♣   “Practicing Buddhism has brought several revelations to me. One that has been extremely important to my own personal development and consequently my musical development — is the realization that I am not a musician. That’s not what I am. It’s what I do. What I am is a human being. Being a human being includes me being a musician. It includes my being a father, a husband, a neighbor, a citizen and an African–American. All of these relationships have to do with my existence on the planet.”
♣   Herbie wields his Buddhist practice in order that his voice, when expressed through the breadth of his music, can connect hearts throughout the universe in the service of lasting peace. When he is not recording, touring or spending time with his family, Herbie also very actively promotes Buddhism together with his friends of the SGI, by teaching and helping others to see their own potential to expand their lives and achieve an absolute happiness.
Website: http://www.herbiehancock.com/
Facebook: https://www.facebook.com/herbiehancock?_rdr=pDiscography:
♣   Takin’ Off  1962  Blue Note
♣   My Point of View  1963  Blue Note
♣   Inventions and Dimensions  1963  Blue Note
♣   Empyrean Isles  1964  Blue Note
♣   Maiden Voyage  1965  Blue Note
♣   Blow–Up (Soundtrack)  1966  MGM
♣   Speak Like a Child  1968  Blue Note
♣   The Prisoner  1969  Blue Note
♣   Fat Albert Rotunda  1969  Warner Bros.
♣   Mwandishi  1970  Warner Bros.
♣   Crossings  1972  Warner Bros.
♣   Sextant  1973  Columbia
♣   Head Hunters  1973  Columbia
♣   Thrust  1974  Columbia
♣   Death Wish (Soundtrack)  1974  Columbia
♣   Dedication  1974  Columbia
♣   Man–Child  1975  Columbia
♣   Flood (Live album)  1975  Columbia
♣   Secrets  1976  Columbia
♣   VSOP (Live album)  1976  Columbia
♣   Herbie Hancock Trio  1977  Columbia
♣   VSOP: The Quintet (Live album)  1977  Columbia
♣   VSOP: Tempest in the Colosseum (Live album)  1977  Columbia
♣   Sunlight  1977  Columbia
♣   Directstep  1978  Columbia/Sony Japan
♣   An Evening with Herbie Hancock & Chick Corea: In Concert (Live album with Chick Corea)  1978  Columbia
♣   The Piano  1979  Columbia
♣   Feets, Don’t Fail Me Now  1979  Columbia
♣   VSOP: Live Under the Sky (Live album)  1979  Columbia
♣   CoreaHancock (Live album with Chick Corea)  1979  Polydor
♣   Monster  1980  Columbia
♣   Mr. Hands  1980  Columbia
♣   Herbie Hancock Trio  1981  Columbia
♣   Magic Windows  1981  Columbia
♣   Lite Me Up  1982  Columbia
♣   Quartet (Live album)  1982  Columbia
♣   Future Shock  1983  Columbia
♣   Sound–System  1984  Columbia
♣   Village Life (with Foday Musa Suso)  1985  Columbia
♣   Round Midnight (Soundtrack)  1986  Columbia
♣   Jazz Africa (Live album with Foday Musa Suso)  1987  Polygram
♣   Perfect Machine  1988  Columbia
♣   A Tribute to Miles  1994  Qwest/Warner Bros.
♣   Dis Is da Drum  1994  Verve/Mercury
♣   The New Standard  1995  Verve
♣   1 + 1 (with Wayne Shorter)  1997  Verve
♣   Gershwin’s World  1998  Verve
♣   Future2Future  2001  Transparent Music
♣   Directions in Music: Live at Massey Hall (Live album with Michael Brecker and Roy Hargrove)  2002  Verve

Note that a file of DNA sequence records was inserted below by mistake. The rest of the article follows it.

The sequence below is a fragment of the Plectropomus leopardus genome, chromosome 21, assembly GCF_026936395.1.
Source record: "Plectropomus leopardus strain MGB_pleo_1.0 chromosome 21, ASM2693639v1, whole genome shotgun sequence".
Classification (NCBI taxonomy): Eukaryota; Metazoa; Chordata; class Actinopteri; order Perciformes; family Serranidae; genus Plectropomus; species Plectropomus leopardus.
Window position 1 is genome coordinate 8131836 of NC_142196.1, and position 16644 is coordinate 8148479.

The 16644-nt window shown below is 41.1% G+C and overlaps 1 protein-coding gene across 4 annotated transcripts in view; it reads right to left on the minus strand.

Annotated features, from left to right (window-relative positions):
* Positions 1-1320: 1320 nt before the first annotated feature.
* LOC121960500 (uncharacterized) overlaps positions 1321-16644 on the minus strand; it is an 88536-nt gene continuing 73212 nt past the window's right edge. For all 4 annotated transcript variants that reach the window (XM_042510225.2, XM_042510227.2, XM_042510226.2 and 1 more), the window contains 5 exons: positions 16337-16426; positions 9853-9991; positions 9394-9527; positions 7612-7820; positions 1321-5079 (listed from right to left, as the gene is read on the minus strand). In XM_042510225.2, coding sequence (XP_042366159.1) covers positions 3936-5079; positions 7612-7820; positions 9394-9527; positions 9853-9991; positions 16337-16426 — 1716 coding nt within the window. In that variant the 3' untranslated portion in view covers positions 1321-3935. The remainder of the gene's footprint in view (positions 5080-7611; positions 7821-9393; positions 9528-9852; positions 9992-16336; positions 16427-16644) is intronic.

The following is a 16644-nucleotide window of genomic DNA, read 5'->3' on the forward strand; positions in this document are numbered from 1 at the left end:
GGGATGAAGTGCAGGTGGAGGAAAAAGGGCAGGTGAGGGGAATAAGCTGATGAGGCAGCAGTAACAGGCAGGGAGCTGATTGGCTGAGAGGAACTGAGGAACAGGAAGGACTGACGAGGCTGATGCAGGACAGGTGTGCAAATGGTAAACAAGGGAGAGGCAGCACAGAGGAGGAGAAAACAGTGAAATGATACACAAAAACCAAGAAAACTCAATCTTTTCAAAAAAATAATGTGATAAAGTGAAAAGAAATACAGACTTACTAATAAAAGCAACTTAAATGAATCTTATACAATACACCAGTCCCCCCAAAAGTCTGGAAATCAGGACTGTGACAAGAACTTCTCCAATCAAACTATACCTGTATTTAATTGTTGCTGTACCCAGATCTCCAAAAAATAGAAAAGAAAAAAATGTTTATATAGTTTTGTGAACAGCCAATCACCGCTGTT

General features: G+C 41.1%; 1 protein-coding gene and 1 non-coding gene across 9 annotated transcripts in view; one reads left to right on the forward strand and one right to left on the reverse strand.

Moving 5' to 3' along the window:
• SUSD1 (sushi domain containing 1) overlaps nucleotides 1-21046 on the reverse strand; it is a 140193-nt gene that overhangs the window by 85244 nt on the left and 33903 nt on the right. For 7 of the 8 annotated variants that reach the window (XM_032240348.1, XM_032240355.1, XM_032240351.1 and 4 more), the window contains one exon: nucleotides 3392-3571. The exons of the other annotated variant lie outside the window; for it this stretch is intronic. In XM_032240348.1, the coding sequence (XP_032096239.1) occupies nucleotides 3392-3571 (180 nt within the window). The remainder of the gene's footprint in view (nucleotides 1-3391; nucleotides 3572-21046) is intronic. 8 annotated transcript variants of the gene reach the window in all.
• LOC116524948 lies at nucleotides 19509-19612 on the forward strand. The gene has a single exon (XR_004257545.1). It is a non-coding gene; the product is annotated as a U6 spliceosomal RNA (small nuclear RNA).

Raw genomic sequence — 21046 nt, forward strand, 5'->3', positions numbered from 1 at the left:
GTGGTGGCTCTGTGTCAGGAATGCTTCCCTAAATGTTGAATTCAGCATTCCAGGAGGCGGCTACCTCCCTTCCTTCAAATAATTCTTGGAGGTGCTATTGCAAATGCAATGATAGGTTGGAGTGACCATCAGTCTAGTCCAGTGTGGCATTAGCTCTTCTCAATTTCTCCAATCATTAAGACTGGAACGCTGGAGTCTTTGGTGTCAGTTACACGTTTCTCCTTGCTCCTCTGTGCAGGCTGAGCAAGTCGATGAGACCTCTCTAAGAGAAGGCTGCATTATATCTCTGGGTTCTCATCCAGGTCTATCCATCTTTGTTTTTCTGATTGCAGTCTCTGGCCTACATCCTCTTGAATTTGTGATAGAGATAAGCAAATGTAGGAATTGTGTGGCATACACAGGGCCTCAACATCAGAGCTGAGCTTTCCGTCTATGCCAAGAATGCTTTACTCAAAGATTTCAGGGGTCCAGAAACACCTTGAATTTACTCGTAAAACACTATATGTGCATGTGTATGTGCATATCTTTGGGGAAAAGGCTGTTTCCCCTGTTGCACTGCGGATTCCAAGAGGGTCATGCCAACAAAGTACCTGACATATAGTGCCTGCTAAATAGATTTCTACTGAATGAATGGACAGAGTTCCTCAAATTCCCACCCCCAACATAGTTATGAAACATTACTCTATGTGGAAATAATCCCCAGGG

♣   Possibilities  2005  Hancock Music/Hear Music/Vector
♣   River: The Joni Letters  2007  Verve
♣   Then and Now: The Definitive Herbie Hancock (Compilation)  2008  Verve
♣   The Imagine Project  2010  Hancock MusicNotes:
Dolphin Dance
Excerpted from Speaking of Jazz: Essays and Attitudes
♣   Here’s a transcription of Herbie Hancock’s Dolphin Dance, a unique piece which I performed with Herbie years ago in Avery Fisher Hall at Lincoln Center, NYC. Since the melody is widely known and basically correct, I’m only including the harmonic chord succession here — which is rather different from the normal lead sheets. As I’ve stated before, sophisticated original compositions such as this especially need to be verified through transcription, rather than trusting the Real Book and other unofficial sources. Since not everyone played exactly the same pitch collections in every chorus, I chose to make judgment calls and come up with an overall composite of what I thought was the general consensus.
♣   Some tunes are too special to entrust to unofficial sources. With a piece like this, I always try to start with the urtext, which is the original recording by the composer. As with Wayne Shorter, Hancock knows exactly what he wants — and is special and sophisticated. In the case of standards, it’s instead about signifying — two different types of story, with different intent. For example, I would never reharmonize Dolphin Dance, but I reharmonize and arrange many of the standards that I perform.
♣   The key to improvising on this piece is in its strong melody. There are some non–functional guide tone lines of a sort, too — especially over the pedals, which remind me of Debussy’s Nuages. I don’t take the chords too seriously in terms of direction for improvising, however—only color and mood. I love how the melody climaxes two–thirds through on the highest note of duration, a classic Golden Section. While all other melodic motives are well–developed, the climax motive only happens that once. It’s a beautifully constructed work on all levels. For me, the most noteworthy chord is the Ab7–5 blues chord in the momentary Cm, suggesting flat five blues phrases.
ANALYSIS
♣   Dolphin Dance, a very sophisticated Impressionist–inspired Herbie Hancock piece, is one of the most complex jazz compositions written to date. Hancock was influenced by French Impressionist composers Claude Debussy and Maurice Ravel, as the salient characteristics of this particular composition demonstrate. Since not everyone played exactly the same pitch collections in every chorus, I made judgment calls to derive a composite of what I thought was the general consensus.
♣   Although lush and mostly non–dissonant in nature, this is an atonal composition (no primary key). As with Debussy’s and Ravel’s atonal passages, Hancock includes brief tonal references with occasional ii V cadences; but none of those cadences (four in this piece) establish a key. There are, instead, brief suggestions of keys in this non–functional chord succession (keys of : Eb, Cm, G, Cm, G, and F . . . ?). As with the Impressionists, Herbie employs various pedal points over which he suspends a variety of successions containing unresolved melodic Ninths, Elevenths, and Thirteenths — a rich milieu.
♣   Hancock succeeds in achieving an extremely moody and subtle vehicle for his virtuoso, yet sensitive, piano style. Many professional jazz soloists fall flat on their asses attempting to improvise on this in public: It separates the men from the boys, since you really have to do your homework on this one, since your average jazz licks just don’t work. Author: EdByrne,   ed@byrnejazz.com,   www.byrnejazz.com
♣   http://www.freejazzinstitute.com/